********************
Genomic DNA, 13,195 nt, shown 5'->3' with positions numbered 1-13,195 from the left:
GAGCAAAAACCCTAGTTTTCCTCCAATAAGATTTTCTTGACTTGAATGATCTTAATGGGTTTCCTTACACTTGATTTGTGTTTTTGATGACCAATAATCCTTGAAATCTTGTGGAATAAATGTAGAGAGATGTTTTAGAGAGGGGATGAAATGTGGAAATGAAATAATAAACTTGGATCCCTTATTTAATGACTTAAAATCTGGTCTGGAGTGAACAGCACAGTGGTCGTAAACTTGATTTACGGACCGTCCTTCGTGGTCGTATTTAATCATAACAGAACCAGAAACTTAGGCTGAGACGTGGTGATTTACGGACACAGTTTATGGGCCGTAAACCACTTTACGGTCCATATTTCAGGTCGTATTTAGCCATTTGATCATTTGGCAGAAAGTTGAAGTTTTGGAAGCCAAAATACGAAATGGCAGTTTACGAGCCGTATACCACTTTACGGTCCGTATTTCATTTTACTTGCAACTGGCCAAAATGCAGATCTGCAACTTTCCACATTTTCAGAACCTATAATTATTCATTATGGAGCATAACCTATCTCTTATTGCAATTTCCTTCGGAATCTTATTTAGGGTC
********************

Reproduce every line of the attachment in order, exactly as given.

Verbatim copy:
Genomic DNA, 13,195 nt, shown 5'->3' with positions numbered 1-13,195 from the left:
GAGCAAAAACCCTAGTTTTCCTCCAATAAGATTTTCTTGACTTGAATGATCTTAATGGGTTTCCTTACACTTGATTTGTGTTTTTGATGACCAATAATCCTTGAAATCTTGTGGAATAAATGTAGAGAGATGTTTTAGAGAGGGGATGAAATGTGGAAATGAAATAATAAACTTGGATCCCTTATTTAATGACTTAAAATCTGGTCTGGAGTGAACAGCACAGTGGTCGTAAACTTGATTTACGGACCGTCCTTCGTGGTCGTATTTAATCATAACAGAACCAGAAACTTAGGCTGAGACGTGGTGATTTACGGACACAGTTTATGGGCCGTAAACCACTTTACGGTCCATATTTCAGGTCGTATTTAGCCATTTGATCATTTGGCAGAAAGTTGAAGTTTTGGAAGCCAAAATACGAAATGGCAGTTTACGAGCCGTATACCACTTTACGGTCCGTATTTCATTTTACTTGCAACTGGCCAAAATGCAGATCTGCAACTTTCCACATTTTCAGAACCTATAATTATTCATTATGGAGCATAACCTATCTCTTATTGCAATTTCCTTCGGAATCTTATTTAGGGTC